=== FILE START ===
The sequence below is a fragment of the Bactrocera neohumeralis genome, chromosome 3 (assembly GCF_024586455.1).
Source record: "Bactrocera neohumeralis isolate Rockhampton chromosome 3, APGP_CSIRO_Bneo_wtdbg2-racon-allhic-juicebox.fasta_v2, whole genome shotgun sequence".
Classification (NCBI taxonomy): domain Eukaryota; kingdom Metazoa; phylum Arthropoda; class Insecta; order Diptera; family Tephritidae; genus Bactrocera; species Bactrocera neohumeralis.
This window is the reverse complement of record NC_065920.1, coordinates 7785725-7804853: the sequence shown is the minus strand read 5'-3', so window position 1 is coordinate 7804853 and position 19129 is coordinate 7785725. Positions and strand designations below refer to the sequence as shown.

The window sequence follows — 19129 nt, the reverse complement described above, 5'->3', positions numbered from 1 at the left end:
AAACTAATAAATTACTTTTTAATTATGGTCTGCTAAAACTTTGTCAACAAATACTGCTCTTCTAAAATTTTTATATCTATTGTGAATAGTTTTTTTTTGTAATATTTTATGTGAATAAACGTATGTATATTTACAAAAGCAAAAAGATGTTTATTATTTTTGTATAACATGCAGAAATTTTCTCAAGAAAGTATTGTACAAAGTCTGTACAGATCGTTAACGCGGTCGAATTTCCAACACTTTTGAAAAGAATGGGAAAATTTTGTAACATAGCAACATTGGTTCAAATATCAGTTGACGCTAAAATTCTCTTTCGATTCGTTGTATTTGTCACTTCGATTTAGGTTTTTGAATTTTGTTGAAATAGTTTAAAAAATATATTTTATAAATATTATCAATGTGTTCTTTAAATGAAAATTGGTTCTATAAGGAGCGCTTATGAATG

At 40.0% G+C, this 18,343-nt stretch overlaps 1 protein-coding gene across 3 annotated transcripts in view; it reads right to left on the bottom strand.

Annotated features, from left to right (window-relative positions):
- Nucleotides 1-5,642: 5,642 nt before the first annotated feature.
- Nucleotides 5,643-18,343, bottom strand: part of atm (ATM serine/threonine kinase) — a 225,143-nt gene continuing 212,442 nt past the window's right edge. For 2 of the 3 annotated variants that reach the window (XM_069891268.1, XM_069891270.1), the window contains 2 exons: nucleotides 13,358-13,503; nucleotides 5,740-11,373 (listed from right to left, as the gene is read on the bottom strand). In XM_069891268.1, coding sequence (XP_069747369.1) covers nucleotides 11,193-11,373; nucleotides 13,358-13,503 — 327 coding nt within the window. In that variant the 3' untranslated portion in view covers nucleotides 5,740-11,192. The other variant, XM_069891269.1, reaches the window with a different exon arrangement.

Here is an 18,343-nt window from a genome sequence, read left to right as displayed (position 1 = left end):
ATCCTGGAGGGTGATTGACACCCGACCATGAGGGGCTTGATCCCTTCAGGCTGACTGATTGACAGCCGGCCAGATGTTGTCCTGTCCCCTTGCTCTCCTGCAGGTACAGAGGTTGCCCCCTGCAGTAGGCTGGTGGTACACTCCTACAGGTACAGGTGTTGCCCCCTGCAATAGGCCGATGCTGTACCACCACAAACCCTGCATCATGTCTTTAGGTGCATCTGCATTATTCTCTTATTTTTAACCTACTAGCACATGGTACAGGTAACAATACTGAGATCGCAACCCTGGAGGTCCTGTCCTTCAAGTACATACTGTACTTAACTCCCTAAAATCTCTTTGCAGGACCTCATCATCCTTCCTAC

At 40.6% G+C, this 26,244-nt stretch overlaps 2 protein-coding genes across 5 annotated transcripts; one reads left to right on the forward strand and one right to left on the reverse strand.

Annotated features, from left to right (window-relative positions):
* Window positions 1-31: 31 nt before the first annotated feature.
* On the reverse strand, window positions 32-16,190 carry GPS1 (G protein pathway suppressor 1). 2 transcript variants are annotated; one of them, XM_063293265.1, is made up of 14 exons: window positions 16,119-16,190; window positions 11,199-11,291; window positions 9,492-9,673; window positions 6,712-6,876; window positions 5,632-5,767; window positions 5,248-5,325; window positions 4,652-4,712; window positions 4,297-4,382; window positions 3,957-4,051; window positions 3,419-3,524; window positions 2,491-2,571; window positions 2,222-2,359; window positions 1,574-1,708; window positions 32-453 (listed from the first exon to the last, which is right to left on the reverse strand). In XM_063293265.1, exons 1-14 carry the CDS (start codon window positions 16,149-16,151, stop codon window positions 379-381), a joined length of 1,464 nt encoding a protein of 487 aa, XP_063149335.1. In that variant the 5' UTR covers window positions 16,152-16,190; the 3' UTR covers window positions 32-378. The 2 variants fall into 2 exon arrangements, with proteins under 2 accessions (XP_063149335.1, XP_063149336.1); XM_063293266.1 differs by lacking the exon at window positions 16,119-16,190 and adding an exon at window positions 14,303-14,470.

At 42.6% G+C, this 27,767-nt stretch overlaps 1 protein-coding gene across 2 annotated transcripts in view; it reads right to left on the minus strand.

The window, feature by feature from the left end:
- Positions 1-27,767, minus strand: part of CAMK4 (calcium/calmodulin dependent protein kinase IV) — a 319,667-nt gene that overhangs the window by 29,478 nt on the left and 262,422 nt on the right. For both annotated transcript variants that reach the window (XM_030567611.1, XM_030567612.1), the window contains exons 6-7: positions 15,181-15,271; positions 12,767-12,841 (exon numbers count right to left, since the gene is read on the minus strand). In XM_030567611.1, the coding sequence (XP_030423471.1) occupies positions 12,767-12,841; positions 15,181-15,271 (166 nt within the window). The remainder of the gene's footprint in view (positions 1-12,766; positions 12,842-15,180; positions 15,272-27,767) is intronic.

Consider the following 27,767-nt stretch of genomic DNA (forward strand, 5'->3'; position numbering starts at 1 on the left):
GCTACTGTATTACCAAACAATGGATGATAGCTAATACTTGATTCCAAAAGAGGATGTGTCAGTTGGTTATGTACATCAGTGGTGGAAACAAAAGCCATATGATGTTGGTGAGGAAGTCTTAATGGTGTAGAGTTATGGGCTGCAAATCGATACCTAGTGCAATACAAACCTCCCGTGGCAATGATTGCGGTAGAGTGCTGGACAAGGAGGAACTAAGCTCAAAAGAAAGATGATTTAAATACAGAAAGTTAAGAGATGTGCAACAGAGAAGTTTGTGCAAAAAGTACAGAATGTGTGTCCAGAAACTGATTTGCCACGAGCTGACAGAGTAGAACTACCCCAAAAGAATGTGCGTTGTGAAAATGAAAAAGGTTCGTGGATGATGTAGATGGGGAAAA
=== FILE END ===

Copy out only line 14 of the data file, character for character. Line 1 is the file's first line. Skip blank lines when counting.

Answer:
Annotated features, from left to right (window-relative positions):